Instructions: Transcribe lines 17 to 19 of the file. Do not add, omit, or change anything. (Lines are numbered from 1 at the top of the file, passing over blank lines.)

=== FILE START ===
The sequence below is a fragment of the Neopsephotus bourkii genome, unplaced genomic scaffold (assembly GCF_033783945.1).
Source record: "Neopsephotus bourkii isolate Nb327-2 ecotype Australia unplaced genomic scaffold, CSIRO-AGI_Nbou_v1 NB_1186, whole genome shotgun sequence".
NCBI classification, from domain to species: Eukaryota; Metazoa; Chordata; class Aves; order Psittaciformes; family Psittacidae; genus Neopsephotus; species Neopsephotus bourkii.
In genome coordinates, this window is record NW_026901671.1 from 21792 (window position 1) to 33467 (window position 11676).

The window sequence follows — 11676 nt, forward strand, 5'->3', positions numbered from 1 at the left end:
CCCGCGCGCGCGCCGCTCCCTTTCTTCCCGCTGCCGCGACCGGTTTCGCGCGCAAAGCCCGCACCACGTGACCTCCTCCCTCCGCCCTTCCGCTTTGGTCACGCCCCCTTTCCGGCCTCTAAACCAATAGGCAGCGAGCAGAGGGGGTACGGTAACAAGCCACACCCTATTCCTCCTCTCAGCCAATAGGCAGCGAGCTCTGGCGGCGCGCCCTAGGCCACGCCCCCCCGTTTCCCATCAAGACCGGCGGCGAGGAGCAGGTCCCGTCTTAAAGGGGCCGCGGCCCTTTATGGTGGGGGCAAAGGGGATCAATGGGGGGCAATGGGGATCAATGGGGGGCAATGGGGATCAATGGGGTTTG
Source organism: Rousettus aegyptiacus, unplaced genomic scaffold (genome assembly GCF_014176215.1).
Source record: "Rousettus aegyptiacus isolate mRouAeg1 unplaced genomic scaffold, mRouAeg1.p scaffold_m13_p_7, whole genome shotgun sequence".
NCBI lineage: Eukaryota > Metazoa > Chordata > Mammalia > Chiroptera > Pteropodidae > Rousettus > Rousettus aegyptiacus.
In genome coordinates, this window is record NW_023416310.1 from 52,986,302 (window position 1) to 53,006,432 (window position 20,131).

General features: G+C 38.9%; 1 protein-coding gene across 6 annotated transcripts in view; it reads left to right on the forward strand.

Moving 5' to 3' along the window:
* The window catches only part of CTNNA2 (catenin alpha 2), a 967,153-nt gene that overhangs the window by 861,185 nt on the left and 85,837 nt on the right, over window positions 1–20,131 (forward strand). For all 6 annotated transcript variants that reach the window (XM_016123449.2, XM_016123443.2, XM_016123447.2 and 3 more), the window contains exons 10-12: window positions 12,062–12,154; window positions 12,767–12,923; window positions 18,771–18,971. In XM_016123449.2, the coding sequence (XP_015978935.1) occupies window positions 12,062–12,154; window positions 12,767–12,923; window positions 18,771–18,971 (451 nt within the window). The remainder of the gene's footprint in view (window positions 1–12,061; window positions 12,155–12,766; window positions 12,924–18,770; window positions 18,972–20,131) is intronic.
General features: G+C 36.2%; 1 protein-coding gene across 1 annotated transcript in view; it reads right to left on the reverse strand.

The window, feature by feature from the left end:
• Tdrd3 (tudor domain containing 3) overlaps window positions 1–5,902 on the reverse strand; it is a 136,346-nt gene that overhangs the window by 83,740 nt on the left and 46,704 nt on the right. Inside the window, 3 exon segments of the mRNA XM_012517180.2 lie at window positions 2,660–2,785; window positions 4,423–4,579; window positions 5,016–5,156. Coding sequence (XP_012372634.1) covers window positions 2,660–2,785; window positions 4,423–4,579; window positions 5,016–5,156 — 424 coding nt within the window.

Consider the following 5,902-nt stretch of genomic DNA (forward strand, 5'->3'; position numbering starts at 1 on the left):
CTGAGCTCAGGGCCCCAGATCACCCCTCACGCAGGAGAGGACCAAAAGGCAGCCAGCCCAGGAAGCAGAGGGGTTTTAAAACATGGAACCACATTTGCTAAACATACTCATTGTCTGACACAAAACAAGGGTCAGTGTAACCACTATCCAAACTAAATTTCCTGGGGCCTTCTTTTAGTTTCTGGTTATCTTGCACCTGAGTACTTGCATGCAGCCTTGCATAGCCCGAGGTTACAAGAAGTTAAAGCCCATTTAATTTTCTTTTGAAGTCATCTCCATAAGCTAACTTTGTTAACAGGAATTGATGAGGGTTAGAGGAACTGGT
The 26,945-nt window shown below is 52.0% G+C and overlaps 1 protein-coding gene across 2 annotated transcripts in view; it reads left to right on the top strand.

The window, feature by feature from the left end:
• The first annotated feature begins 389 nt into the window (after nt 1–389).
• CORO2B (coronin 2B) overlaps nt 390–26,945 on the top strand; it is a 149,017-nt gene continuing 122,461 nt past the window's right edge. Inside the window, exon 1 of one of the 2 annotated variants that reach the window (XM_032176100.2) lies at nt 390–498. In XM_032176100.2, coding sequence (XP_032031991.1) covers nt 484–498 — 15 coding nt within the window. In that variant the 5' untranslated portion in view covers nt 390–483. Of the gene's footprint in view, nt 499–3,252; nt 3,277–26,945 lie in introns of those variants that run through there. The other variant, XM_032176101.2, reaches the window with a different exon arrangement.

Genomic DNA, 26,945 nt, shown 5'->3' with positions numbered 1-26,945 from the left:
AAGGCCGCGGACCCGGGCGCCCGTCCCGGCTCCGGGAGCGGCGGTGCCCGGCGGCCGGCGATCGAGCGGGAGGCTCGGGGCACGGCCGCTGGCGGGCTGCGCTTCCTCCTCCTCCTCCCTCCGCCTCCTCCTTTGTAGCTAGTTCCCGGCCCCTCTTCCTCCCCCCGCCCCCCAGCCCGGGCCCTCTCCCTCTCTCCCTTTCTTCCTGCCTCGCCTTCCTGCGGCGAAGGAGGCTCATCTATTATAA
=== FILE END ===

Consider the following 5,902-nt stretch of genomic DNA (forward strand, 5'->3'; position numbering starts at 1 on the left):
CTGAGCTCAGGGCCCCAGATCACCCCTCACGCAGGAGAGGACCAAAAGGCAGCCAGCCCAGGAAGCAGAGGGGTTTTAAAACATGGAACCACATTTGCTAAACATACTCATTGTCTGACACAAAACAAGGGTCAGTGTAACCACTATCCAAACTAAATTTCCTGGGGCCTTCTTTTAGTTTCTGGTTATCTTGCACCTGAGTACTTGCATGCAGCCTTGCATAGCCCGAGGTTACAAGAAGTTAAAGCCCATTTAATTTTCTTTTGAAGTCATCTCCATAAGCTAACTTTGTTAACAGGAATTGATGAGGGTTAGAGGAACTGGT
The 26,945-nt window shown below is 52.0% G+C and overlaps 1 protein-coding gene across 2 annotated transcripts in view; it reads left to right on the top strand.